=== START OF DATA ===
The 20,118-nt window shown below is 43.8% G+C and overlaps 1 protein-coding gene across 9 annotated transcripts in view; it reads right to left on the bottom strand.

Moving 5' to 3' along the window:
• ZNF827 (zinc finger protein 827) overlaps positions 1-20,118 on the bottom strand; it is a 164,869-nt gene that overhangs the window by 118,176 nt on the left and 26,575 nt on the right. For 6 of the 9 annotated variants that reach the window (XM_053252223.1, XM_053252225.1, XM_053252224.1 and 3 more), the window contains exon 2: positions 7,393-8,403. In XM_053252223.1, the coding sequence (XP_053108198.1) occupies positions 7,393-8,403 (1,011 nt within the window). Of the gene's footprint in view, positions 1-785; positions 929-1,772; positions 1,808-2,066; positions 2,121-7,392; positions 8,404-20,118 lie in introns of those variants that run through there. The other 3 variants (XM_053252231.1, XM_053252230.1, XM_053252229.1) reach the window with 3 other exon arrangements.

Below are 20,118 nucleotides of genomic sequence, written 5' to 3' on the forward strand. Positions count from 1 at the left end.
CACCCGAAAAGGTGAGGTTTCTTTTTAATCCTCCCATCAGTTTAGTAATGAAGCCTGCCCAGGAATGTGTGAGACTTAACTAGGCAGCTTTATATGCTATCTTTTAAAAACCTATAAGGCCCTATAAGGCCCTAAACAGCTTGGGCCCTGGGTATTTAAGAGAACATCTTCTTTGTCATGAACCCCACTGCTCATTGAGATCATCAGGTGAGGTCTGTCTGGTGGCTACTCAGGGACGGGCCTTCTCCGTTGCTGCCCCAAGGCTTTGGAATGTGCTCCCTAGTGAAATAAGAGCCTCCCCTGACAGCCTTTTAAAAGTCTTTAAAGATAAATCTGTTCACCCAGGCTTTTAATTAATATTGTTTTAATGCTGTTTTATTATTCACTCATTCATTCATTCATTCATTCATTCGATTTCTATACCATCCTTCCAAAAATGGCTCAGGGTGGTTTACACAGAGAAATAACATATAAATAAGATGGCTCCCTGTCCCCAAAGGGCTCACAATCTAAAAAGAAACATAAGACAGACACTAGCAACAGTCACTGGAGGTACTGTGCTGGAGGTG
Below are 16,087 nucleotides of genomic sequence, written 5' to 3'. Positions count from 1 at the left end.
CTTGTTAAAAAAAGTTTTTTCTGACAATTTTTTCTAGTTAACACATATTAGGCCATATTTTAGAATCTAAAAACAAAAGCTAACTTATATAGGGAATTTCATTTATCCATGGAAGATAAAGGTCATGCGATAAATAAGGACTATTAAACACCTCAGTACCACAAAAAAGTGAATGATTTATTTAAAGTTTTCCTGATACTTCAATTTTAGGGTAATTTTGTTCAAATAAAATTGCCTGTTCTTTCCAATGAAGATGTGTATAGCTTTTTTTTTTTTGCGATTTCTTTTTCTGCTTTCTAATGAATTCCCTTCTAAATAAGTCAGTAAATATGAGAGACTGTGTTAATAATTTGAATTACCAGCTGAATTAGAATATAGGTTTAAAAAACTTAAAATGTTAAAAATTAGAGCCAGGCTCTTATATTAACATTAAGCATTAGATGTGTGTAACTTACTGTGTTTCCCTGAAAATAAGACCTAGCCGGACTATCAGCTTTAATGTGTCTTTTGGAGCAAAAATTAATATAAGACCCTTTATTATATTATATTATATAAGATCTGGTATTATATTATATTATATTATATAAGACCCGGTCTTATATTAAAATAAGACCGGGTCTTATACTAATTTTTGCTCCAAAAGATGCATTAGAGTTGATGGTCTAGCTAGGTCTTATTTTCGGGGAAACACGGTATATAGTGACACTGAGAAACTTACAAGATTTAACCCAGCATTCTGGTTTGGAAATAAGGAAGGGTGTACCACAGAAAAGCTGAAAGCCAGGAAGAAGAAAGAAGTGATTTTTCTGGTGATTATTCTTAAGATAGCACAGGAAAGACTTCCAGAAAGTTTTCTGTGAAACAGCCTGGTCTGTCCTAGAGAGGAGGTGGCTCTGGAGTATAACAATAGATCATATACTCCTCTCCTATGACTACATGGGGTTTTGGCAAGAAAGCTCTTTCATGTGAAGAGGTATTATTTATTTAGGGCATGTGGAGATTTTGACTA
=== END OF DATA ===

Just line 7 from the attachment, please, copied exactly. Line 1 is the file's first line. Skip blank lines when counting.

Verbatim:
CTTGTTAAAAAAAGTTTTTTCTGACAATTTTTTCTAGTTAACACATATTAGGCCATATTTTAGAATCTAAAAACAAAAGCTAACTTATATAGGGAATTTCATTTATCCATGGAAGATAAAGGTCATGCGATAAATAAGGACTATTAAACACCTCAGTACCACAAAAAAGTGAATGATTTATTTAAAGTTTTCCTGATACTTCAATTTTAGGGTAATTTTGTTCAAATAAAATTGCCTGTTCTTTCCAATGAAGATGTGTATAGCTTTTTTTTTTTTGCGATTTCTTTTTCTGCTTTCTAATGAATTCCCTTCTAAATAAGTCAGTAAATATGAGAGACTGTGTTAATAATTTGAATTACCAGCTGAATTAGAATATAGGTTTAAAAAACTTAAAATGTTAAAAATTAGAGCCAGGCTCTTATATTAACATTAAGCATTAGATGTGTGTAACTTACTGTGTTTCCCTGAAAATAAGACCTAGCCGGACTATCAGCTTTAATGTGTCTTTTGGAGCAAAAATTAATATAAGACCCTTTATTATATTATATTATATAAGATCTGGTATTATATTATATTATATTATATAAGACCCGGTCTTATATTAAAATAAGACCGGGTCTTATACTAATTTTTGCTCCAAAAGATGCATTAGAGTTGATGGTCTAGCTAGGTCTTATTTTCGGGGAAACACGGTATATAGTGACACTGAGAAACTTACAAGATTTAACCCAGCATTCTGGTTTGGAAATAAGGAAGGGTGTACCACAGAAAAGCTGAAAGCCAGGAAGAAGAAAGAAGTGATTTTTCTGGTGATTATTCTTAAGATAGCACAGGAAAGACTTCCAGAAAGTTTTCTGTGAAACAGCCTGGTCTGTCCTAGAGAGGAGGTGGCTCTGGAGTATAACAATAGATCATATACTCCTCTCCTATGACTACATGGGGTTTTGGCAAGAAAGCTCTTTCATGTGAAGAGGTATTATTTATTTAGGGCATGTGGAGATTTTGACTA